Her first novel, The Peaceable Kingdom, was quickly accepted by Houghton Mifflin and became a best-seller as the Literary Guild selection for December 1949. The book’s Mormon heroine, Linnea Ecklund, was based on the author’s maternal grandmother, the midwife Anna Olsen. Ardyth held “story conferences” with her mother—who lived with her on and off throughout her life—to obtain material for this and most of her subsequent books.

Ardyth published four more novels in the following years: The Spur (Julian Messner, 1951), a fictionalized account of the final days of Abraham Lincoln’s assassin, John Wilkes Booth; Good Morning, Young Lady (Houghton Mifflin, 1953), a coming-of-age novel set in the Old West; Up Home (Houghton Mifflin, 1955), continuing the story of Linnea Ecklund; and Marry Me, Carry Me (Houghton Mifflin, 1956), inspired by the early years of her mother’s marriage in Park City, Utah. Good Morning, Young Lady was also a Literary Guild selection and has remained one of Ardyth’s most popular novels.

About a year after her husband’s death in 1962, Ardyth moved to New York to try to continue her writing career. She loved New York with its vibrant cultural life, and she met many interesting people, including the writer Anzia Yezierska and the English witch Sybil Leek. However, she was unable to find a publisher for her new novels and plays, and she returned to Portland in 1965.

In about 1969, Ardyth moved to a farmhouse owned by her nephew in rural Polk County, Oregon, which she named Sunnycroft. There, living with her African Grey parrot Mojo, she continued to write and entertain guests. But she was a city girl at heart, and after a few years she returned to Portland.

In 1994 Ardyth finished the book she’d been working on since the 1970s. Variation West is a sweeping, one-hundred-year story that starts with two fictional daughters of John D. Lee—the prominent Mormon who was executed for his role in the 1857 Mountain Meadows massacre—and continues with their descendants through the changing eras, from the Old West through to the 1960s. But the book is much more than just a historical novel; see the author’s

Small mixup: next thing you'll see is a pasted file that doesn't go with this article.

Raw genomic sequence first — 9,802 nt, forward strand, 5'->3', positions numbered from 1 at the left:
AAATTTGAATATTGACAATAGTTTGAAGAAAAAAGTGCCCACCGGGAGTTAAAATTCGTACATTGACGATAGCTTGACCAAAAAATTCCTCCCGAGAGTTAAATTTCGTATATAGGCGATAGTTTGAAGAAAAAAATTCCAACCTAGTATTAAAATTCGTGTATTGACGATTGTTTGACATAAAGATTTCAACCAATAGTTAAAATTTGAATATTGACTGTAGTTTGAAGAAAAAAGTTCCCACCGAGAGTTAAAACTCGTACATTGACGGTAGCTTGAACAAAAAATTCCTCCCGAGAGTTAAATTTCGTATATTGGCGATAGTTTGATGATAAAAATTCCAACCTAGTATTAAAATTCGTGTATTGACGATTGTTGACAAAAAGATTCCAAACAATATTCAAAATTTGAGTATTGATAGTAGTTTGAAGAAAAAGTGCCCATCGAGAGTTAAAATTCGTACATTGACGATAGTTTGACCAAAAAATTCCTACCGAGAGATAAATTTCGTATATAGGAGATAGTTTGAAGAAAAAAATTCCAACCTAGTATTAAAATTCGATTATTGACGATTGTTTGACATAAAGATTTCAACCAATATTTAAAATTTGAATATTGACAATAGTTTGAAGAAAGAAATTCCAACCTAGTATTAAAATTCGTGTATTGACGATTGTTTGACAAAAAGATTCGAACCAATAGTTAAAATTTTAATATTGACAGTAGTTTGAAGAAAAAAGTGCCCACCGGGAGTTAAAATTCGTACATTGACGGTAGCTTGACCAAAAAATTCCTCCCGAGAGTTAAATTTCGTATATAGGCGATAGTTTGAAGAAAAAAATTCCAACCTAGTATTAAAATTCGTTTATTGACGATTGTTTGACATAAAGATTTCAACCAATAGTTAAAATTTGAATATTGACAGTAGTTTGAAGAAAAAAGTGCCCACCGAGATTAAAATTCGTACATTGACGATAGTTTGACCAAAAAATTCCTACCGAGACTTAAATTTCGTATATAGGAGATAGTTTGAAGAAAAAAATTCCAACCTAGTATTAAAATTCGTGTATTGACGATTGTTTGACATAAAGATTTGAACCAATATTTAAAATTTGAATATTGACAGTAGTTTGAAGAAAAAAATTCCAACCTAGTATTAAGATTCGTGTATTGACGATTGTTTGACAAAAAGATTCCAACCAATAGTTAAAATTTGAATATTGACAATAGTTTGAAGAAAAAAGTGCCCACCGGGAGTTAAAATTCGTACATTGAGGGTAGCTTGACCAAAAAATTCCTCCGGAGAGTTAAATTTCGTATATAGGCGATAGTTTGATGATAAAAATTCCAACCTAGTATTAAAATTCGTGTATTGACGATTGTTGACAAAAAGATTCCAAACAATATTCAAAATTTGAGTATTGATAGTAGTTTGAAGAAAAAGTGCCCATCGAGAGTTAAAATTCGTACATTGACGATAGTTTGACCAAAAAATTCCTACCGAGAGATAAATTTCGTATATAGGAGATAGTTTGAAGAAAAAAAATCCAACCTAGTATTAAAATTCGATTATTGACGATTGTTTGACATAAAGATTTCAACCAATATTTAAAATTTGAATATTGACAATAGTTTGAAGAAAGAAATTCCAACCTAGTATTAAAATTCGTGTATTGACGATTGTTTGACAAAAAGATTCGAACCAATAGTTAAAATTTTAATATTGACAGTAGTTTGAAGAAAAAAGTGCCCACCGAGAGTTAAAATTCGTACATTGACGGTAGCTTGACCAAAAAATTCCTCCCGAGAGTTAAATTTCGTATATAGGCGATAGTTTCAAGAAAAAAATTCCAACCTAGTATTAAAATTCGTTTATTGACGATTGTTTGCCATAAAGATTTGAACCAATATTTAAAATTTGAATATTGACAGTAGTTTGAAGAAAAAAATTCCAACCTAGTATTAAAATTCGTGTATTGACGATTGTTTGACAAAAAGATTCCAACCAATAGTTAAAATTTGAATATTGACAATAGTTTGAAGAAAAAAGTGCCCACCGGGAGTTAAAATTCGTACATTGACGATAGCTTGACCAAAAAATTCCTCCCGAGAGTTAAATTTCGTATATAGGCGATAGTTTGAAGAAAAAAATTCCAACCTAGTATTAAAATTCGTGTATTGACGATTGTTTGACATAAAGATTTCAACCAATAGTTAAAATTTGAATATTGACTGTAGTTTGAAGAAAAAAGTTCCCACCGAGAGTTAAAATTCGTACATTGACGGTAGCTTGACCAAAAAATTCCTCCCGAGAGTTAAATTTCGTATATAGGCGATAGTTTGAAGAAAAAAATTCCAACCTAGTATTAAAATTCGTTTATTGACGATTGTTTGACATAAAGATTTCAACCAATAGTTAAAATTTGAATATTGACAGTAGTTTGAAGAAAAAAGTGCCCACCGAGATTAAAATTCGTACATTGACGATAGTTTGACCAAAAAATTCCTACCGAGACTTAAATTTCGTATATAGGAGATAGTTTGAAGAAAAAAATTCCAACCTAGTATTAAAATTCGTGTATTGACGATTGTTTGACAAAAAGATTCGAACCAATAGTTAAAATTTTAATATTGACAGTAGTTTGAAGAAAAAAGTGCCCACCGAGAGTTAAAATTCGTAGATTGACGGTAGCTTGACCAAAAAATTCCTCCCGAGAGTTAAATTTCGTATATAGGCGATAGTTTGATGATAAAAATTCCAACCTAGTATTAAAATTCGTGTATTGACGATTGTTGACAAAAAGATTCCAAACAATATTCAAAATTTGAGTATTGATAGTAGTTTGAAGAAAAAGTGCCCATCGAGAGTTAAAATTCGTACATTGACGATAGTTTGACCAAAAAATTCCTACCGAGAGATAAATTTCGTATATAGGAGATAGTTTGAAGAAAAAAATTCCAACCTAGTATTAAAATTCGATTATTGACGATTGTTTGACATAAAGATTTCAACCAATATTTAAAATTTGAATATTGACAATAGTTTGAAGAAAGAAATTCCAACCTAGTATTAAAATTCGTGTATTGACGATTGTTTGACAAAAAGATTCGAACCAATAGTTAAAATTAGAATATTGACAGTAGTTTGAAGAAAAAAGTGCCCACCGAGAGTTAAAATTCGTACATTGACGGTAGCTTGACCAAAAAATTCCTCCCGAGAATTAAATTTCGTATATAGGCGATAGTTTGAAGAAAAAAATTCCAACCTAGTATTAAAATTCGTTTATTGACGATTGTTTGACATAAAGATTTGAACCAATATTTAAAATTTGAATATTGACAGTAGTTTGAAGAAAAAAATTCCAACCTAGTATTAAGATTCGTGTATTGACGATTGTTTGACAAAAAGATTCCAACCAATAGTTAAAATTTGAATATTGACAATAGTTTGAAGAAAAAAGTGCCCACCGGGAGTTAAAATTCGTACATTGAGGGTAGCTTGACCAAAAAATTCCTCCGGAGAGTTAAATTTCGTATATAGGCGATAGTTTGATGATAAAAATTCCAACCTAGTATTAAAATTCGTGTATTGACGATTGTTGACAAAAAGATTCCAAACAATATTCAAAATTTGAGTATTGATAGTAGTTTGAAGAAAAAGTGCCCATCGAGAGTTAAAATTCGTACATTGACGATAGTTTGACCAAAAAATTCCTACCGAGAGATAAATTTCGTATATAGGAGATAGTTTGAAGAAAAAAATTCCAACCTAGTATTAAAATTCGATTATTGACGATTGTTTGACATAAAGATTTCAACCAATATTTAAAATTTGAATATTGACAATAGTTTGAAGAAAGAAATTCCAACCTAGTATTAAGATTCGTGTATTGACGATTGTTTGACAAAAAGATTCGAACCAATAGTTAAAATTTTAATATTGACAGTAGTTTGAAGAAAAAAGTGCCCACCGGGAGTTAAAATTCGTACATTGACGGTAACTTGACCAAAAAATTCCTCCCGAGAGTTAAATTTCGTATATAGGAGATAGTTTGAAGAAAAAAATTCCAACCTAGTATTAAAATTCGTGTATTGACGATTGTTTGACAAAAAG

own description of Variation West. This final novel was published in November 2014 by Sunnycroft Books.

In the 1990s, Ardyth took up a second career as a collage artist, creating huge, strikingly imaginative and colorful pieces. Her work was displayed in 1996 at the Elizabeth Leach Gallery and in 2000 at the Mark Woolley Gallery, selling for high prices.

In these years, Ardyth was also noted for hosting elaborate themed parties at her downtown apartment, every inch of which was covered with bookshelves and her whimsical artwork. She loved bright colors, especially pinks and reds, which dominated many of her collages and apartment furnishings. She possessed the gift of being able to enchant visitors with her brilliant and warm conversation, as well as correspondents with her letters.

In the last years of her life, Ardyth lived in Vancouver so that her sister Marion could care for her. Marion was also a remarkable woman, having run successful businesses as a beauty operator and restaurant owner while raising three children, and known for having a generous and kindly nature. She had been a vital support to her sister throughout Ardyth’s life and career, assisting and encouraging her in both practical and spiritual ways. The sisters are buried in Willamette Memorial Park in Albany, Oregon.

Sources:

Fisher, William Scott. The History of Our Olsen Family Ancestors, 1989; revised 1996.

Interviews with Marion Kennelly Brownell by Nancy Trotic, 2011.

Interview with Ardyth Kennelly Ullman by Nancy Trotic, March 1995.

“James M. Kennelly, Veteran Miner and Surveyor, Is Dead.” Salt Lake Evening Telegram, Aug. 11, 1913.

Kennelly, Ardyth. Bodies Adjacent (memoir). Forthcoming 2017 from Sunnycroft Books.

​Kennelly, Ardyth. New York on Five Dollars a Day (memoir). Forthcoming 2017 from Sunnycroft Books.
​​
Letters of Ardyth Kennelly Ullman to Lula Parker and Marion Kennelly, 1940s (unpublished).

Partial autobiographical outline by Ardyth Kennelly Ullman, 1990s? (unpublished).



​Page last revised March 25, 2017